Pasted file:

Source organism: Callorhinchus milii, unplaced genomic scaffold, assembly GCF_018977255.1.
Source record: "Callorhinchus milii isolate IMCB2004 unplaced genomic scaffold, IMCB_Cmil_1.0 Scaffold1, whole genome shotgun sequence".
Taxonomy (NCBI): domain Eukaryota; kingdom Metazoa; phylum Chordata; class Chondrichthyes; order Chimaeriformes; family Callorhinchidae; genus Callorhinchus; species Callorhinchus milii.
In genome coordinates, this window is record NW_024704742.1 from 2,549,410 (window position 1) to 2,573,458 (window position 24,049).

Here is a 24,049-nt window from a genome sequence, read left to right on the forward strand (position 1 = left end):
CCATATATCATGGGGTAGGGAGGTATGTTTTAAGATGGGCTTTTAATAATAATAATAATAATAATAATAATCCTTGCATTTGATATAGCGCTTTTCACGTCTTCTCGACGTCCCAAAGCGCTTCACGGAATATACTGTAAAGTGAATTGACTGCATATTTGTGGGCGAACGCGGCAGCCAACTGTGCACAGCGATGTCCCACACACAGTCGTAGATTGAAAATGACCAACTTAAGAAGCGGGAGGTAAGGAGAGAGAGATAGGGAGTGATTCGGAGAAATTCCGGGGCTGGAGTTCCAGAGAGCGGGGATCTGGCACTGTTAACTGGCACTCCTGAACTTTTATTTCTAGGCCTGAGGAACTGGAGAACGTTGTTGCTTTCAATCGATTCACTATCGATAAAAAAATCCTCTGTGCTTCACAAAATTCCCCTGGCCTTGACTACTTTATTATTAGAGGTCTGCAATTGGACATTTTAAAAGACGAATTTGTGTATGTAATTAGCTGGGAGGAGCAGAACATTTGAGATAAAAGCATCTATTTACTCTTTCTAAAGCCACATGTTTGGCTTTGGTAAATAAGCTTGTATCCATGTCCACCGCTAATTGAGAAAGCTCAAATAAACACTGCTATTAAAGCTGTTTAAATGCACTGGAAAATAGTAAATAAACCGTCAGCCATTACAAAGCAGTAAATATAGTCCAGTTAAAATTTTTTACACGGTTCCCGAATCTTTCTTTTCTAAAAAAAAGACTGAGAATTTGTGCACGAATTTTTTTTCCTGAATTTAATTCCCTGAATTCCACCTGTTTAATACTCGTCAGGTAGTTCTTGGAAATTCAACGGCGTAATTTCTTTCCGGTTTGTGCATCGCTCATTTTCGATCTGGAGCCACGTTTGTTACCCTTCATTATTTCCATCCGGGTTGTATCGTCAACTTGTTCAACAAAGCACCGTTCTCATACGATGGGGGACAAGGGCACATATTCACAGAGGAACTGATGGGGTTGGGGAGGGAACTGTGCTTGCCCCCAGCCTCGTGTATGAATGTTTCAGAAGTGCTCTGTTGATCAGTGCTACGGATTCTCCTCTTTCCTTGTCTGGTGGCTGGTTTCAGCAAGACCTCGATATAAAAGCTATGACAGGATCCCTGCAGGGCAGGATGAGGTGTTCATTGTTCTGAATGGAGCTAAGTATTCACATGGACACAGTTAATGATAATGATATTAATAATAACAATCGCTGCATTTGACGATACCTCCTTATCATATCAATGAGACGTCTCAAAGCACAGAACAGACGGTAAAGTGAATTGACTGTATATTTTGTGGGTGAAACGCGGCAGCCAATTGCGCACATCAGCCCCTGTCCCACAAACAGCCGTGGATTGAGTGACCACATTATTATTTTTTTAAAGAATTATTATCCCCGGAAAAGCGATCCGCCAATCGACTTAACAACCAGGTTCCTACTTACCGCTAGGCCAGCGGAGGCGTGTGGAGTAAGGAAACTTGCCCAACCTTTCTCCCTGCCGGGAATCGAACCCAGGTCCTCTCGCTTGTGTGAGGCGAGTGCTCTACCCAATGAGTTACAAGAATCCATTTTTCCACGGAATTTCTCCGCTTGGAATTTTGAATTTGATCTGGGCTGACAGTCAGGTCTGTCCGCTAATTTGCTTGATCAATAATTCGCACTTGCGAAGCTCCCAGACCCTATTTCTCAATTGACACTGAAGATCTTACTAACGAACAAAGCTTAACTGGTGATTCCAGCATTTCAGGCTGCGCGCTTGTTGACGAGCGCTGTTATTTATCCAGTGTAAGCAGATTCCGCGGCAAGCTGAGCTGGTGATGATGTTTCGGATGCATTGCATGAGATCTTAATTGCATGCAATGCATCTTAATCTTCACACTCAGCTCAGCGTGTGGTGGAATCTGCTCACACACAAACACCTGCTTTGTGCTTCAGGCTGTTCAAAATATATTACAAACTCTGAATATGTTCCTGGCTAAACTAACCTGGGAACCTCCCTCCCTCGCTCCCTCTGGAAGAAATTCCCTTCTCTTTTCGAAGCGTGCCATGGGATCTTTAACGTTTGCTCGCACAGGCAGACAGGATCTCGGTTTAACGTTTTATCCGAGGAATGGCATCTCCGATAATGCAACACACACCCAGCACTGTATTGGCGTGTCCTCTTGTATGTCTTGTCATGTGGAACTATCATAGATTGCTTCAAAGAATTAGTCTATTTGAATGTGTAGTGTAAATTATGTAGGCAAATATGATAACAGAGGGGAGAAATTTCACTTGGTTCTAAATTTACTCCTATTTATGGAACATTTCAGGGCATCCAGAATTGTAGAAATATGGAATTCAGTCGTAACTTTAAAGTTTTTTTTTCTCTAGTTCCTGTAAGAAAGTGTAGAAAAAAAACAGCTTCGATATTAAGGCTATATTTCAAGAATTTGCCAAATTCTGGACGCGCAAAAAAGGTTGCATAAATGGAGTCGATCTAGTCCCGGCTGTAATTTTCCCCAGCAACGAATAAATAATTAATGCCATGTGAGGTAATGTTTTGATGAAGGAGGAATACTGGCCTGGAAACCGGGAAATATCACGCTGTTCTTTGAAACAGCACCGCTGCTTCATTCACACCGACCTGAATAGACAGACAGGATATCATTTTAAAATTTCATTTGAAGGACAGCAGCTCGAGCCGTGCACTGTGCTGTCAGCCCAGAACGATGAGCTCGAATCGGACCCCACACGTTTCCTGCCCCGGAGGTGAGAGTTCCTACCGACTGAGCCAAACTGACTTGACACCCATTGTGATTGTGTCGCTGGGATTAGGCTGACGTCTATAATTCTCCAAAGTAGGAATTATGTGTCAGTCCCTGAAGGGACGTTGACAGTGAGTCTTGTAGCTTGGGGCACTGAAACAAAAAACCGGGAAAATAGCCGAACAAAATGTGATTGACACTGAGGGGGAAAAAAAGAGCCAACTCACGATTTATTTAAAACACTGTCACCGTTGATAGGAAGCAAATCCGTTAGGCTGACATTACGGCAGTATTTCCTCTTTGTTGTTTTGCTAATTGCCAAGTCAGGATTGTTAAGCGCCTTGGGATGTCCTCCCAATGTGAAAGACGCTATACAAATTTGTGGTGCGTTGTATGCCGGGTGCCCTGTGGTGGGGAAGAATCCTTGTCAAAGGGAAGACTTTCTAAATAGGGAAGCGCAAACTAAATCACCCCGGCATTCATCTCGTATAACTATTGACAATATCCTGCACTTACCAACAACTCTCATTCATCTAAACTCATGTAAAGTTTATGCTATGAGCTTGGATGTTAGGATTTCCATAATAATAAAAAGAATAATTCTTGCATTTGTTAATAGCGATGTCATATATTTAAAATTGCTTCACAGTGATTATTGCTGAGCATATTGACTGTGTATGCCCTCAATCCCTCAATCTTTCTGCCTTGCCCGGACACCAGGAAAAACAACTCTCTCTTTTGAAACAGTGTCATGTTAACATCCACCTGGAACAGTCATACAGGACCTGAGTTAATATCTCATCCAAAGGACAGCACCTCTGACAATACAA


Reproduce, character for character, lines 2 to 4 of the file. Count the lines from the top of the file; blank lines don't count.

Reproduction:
Source record: "Callorhinchus milii isolate IMCB2004 unplaced genomic scaffold, IMCB_Cmil_1.0 Scaffold1, whole genome shotgun sequence".
Taxonomy (NCBI): domain Eukaryota; kingdom Metazoa; phylum Chordata; class Chondrichthyes; order Chimaeriformes; family Callorhinchidae; genus Callorhinchus; species Callorhinchus milii.
In genome coordinates, this window is record NW_024704742.1 from 2,549,410 (window position 1) to 2,573,458 (window position 24,049).